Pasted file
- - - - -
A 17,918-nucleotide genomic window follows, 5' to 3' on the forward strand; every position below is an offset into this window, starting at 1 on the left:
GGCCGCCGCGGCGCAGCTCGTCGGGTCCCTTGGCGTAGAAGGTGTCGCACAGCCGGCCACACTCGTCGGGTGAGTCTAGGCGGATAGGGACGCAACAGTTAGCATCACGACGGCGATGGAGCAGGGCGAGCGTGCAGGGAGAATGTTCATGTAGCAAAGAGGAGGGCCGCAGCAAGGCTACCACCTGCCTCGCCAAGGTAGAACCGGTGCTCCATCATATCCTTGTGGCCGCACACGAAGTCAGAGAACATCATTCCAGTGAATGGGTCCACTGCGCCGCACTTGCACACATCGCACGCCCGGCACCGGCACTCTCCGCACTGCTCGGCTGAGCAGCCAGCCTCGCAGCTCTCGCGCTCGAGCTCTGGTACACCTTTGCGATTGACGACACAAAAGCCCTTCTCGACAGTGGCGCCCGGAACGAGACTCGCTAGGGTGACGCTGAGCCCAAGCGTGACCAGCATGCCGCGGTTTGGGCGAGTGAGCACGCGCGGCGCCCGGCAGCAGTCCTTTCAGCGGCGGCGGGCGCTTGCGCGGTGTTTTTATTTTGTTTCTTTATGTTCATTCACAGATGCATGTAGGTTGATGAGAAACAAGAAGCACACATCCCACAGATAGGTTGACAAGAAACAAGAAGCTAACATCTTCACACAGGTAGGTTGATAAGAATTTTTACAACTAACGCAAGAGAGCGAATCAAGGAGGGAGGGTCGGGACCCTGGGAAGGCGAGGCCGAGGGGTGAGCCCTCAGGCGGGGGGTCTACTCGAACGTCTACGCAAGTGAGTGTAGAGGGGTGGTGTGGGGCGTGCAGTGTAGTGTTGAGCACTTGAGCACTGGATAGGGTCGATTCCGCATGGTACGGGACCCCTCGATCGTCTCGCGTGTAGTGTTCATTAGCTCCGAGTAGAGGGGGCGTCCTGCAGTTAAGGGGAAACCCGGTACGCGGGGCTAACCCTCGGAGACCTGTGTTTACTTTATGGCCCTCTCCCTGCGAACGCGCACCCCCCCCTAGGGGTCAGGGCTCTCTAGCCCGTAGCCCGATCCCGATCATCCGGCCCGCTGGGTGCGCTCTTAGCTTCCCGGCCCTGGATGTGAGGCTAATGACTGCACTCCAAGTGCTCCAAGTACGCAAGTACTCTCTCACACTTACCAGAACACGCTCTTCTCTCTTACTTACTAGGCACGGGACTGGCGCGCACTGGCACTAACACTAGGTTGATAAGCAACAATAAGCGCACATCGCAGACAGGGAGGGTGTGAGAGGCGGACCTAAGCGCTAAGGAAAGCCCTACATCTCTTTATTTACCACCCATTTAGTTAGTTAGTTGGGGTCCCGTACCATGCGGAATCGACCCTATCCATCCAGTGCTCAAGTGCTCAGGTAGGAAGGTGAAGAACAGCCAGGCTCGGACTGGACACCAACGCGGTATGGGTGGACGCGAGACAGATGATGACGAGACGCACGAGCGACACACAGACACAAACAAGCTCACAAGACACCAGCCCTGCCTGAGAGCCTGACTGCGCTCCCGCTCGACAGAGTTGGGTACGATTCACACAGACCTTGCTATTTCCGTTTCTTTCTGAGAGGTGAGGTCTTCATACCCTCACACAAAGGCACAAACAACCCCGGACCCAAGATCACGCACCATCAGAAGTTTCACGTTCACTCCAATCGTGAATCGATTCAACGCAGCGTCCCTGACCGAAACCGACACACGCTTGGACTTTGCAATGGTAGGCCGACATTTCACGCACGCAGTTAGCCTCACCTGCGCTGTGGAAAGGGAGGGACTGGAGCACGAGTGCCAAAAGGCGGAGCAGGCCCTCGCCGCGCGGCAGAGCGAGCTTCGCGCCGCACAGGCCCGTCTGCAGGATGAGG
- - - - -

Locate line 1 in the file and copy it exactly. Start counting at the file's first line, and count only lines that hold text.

A 17,918-nucleotide genomic window follows, 5' to 3' on the forward strand; every position below is an offset into this window, starting at 1 on the left: